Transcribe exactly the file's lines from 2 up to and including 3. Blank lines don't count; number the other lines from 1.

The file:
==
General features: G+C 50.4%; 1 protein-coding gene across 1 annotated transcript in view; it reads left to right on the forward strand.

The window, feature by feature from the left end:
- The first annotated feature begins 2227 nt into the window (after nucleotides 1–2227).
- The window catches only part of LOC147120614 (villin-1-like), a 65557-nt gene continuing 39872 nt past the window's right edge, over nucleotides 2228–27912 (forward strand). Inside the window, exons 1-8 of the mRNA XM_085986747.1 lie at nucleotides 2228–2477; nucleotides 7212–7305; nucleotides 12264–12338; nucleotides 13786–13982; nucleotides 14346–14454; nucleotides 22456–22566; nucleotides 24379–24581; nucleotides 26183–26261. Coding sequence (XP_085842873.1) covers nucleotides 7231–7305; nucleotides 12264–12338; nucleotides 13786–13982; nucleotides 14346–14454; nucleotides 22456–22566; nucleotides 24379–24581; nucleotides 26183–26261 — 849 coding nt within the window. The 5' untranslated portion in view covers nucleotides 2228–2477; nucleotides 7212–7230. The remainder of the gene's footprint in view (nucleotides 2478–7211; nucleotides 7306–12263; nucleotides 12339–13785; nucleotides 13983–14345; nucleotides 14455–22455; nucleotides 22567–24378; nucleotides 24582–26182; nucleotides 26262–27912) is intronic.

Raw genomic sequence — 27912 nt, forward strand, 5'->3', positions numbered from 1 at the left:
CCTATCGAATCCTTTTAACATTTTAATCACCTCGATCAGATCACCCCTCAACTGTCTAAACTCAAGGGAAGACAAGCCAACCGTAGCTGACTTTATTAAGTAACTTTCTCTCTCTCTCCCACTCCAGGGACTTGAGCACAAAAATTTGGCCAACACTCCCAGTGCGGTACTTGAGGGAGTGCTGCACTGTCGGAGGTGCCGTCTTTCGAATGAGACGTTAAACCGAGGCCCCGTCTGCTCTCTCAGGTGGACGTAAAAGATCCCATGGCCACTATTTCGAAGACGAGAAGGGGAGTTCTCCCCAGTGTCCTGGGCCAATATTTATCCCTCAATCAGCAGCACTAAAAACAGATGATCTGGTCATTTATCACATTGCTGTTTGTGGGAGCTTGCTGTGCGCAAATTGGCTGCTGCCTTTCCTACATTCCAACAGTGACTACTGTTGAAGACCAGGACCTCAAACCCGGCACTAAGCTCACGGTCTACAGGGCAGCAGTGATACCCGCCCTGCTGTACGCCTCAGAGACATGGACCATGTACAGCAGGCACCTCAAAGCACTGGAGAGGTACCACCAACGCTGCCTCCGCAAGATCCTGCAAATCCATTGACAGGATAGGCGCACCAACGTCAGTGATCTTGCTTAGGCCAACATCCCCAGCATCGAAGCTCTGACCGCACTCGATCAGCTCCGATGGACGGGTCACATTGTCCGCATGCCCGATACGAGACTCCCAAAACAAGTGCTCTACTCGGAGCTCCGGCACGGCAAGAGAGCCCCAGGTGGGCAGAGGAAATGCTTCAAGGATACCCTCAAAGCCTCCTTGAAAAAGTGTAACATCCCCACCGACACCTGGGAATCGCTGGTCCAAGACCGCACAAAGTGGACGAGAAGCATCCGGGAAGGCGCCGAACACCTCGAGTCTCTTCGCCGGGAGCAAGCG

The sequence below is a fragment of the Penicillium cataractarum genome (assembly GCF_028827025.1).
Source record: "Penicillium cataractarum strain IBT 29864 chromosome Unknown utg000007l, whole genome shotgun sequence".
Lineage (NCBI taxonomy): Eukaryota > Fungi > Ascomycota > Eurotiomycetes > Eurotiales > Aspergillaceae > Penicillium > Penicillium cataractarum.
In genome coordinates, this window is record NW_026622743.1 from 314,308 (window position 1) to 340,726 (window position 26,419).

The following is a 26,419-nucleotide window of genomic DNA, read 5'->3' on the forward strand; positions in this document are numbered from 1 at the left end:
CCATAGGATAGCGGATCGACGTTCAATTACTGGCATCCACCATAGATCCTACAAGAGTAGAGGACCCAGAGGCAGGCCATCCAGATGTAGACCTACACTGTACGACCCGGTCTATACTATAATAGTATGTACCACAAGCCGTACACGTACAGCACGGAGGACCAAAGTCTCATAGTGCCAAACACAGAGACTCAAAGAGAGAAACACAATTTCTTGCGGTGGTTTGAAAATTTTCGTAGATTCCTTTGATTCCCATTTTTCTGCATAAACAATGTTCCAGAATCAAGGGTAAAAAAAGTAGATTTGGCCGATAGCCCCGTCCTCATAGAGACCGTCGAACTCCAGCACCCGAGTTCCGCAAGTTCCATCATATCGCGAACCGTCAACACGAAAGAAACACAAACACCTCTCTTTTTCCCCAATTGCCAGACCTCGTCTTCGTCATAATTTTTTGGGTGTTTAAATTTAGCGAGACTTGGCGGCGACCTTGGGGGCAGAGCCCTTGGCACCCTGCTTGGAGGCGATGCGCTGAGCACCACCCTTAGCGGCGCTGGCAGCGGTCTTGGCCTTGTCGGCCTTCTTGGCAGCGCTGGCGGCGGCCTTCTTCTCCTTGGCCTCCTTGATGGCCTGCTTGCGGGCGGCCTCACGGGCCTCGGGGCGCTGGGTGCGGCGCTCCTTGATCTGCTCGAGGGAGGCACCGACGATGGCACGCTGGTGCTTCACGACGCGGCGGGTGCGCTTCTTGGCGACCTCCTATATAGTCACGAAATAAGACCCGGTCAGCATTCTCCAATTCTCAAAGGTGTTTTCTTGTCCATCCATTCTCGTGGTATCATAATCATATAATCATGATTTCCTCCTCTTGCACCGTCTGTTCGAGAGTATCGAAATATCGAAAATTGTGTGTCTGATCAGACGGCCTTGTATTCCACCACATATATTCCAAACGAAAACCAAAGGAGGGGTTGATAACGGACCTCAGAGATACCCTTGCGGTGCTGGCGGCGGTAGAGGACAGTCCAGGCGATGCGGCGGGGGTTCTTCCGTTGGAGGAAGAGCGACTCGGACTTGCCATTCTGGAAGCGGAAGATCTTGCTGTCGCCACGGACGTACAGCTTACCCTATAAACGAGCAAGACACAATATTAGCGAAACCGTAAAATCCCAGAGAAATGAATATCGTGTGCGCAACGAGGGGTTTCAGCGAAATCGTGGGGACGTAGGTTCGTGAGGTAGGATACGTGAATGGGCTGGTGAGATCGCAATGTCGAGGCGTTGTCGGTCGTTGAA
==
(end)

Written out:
The window, feature by feature from the left end:
- The first annotated feature begins 2227 nt into the window (after nucleotides 1–2227).